Pem. Then I (as one that am the tongue of these, To sound? the purposes of all their hearts), Both for myself and them (but, chief of all, Your safety, for the which myself and them Bend their best studies), heartily request The enfranchisements of Arthur; whose restraint Doth move the murmuring lips of discontent To break into this dangerous argument, If, what in rest you have, in right you hold, Why then your fears (which, as they say, attend The steps of wrong), should move you to mew up Your tender kinsman, and to choke his days With barbarous ignorance, and deny his youth The rich advantage of good exercise 10?

5 Fault means blemish. 6 Since the whole and each particular part of our wishes, &c. 7 To declare, to publish the purposes of all, &c. 8 Releasement.

9 The construction of this passage is ‘If you have a good title to what you now have in rest (i. e. quiet), why then is it that your fears should move you,' &c.

10 In the middle ages, the whole education of princes and noble youths consisted in martial exercises, &c. Mental improvement might have been had in a prison as well as any where


That the time's enemies may not have this
To grace occasions, let it be our suit,
That you have bid us ask his liberty;
Which for our goods we do no further ask,
Than whereupon our weal, on you depending,
Counts it your weal, he have his liberty.
K. John. Let it be so; I do commit his youth


direction.-Hubert, what news with you. Pem. This is the man should do the bloody deed; He show'd his warrant to a friend of mine: The image of a wicked heinous fault Lives in his eye; that close aspect of his Does show the mood of a much troubled breast; And I do fearfully believe, 'tis done, What we so fear'd he had a charge to do.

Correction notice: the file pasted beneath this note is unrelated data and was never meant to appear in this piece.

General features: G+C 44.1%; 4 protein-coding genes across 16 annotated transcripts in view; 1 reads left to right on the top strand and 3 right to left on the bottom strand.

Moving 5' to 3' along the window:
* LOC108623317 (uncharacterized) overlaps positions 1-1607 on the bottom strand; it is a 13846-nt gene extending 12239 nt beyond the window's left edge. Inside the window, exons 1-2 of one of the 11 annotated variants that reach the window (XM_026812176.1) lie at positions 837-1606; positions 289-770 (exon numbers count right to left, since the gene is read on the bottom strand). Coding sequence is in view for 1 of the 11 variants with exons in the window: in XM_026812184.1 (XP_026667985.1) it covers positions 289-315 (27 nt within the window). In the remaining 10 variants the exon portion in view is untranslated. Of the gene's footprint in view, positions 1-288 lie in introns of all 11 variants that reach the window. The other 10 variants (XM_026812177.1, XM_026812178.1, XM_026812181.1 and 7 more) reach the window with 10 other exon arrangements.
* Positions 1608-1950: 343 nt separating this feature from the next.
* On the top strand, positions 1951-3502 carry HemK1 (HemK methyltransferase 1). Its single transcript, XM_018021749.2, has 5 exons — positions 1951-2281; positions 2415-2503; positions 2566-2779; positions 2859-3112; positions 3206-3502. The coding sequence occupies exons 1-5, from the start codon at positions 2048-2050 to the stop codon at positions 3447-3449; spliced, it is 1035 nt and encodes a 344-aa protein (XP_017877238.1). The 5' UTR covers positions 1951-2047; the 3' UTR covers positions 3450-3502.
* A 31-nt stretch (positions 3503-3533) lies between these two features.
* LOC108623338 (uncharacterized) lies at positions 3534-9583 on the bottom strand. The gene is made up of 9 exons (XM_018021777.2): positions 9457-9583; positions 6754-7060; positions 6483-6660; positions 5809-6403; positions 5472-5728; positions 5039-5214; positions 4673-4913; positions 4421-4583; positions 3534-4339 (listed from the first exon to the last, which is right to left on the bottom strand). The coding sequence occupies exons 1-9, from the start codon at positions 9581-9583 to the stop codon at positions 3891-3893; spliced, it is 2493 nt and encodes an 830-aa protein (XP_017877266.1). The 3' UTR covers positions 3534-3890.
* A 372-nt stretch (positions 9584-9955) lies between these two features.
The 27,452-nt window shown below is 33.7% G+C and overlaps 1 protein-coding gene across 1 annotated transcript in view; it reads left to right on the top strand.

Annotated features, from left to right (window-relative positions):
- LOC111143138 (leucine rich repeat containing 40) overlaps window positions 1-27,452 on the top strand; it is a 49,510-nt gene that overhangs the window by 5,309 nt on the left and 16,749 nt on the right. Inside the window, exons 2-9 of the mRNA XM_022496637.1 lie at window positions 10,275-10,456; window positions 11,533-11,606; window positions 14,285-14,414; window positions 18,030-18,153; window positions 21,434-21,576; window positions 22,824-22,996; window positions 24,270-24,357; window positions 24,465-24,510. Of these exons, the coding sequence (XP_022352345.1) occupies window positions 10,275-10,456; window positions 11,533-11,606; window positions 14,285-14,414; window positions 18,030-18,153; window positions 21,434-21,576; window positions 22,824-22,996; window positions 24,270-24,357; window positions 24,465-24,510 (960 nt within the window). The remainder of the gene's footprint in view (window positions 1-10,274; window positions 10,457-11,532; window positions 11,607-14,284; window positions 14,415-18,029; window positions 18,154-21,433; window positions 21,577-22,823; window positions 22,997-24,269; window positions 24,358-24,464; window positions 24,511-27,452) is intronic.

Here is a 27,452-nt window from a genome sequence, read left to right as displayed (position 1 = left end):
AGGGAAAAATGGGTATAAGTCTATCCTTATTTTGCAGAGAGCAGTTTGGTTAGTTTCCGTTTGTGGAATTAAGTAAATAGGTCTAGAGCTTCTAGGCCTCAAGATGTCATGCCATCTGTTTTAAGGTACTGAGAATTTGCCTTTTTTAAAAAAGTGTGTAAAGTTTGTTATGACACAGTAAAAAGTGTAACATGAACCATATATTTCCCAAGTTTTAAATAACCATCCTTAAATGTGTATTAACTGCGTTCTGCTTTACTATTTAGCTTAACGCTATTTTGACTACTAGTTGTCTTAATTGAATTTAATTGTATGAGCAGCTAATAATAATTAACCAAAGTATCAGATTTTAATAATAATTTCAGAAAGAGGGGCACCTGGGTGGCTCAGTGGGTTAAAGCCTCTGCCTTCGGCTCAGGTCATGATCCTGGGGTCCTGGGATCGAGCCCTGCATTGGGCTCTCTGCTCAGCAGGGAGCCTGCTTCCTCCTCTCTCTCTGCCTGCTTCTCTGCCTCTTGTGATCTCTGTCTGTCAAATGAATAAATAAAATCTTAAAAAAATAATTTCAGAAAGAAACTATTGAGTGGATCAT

Sal. The colour of the king doth come and go, Between his purpose and his conscience", Like heralds 'twixt two dreadful battles set: His passion is so ripe, it needs must break.

Pem. And when it breaks, I fear, will issue thence The foul corruption of a sweet child's death. K. John. We cannot hold mortality's strong

hand : Good lords, although my will to give is living, The suit which

you demand is gone and dead : He tells us, Arthur is deceas'd to-night.

Sal. Indeed, we fear'd his sickness was past cure.

Pem. Indeed, we heard how near his death he was, Before the child himself felt he was sick: This must be answer’d, either here, or hence.

11 The purpose of the king, to which Salisbary allades, is that of putting Arthur to death, which he considers as not yet accomplished, and therefore supposes that there might be still a conflict in the king's mind

• Between his purpose and his conscience.'

K. John. Why do you bend such solemn brows

on me?



I bear the shears of destiny?
Have I commandment on the pulse of life?

Sal. It is apparent foul-play; and 'tis shame,
That greatness should so grossly offer it:
So thrive it in your game! and so farewell.

Pem. Stay yet, Lord Salisbury; I'll go with thee,
And find the inheritance of this poor child,
His little kingdom of a forced grave.
That blood, which ow'd 12 the breadth of all this isle,
Three foot of it doth hold; Bad world the while !
This must not be thus borne: this will break out
To all our sorrows, and ere long, I doubt.

[Exeunt Lords.
K. John. They burn in indignation; I repent;
There is no sure foundation set on blood;
No certain life achiev'd by others' death.

Enter a Messenger.
A fearful eye thou hast; Where is that blood,
That I have seen inhabit in those cheeks?
So foul a sky clears not without a storm:
Pour down thy weather:- -How


all in France ? Mess. From France to England 13.—Never such

a power
For any foreign preparation,
Was levied in the body of a land!
The copy of your speed is learn'd by them;
For, when


should be told they do prepare, The tidings come, that they are all arriv'd.



own'd the breadth of all this isle.' The two last variorum editions erroneously read breath for breadth, which is found in the old copy.

13 The king asks how all goes in France; the messenger catches the word goes, and answers, that whatever is in France goes now into England.

« AnteriorContinuar »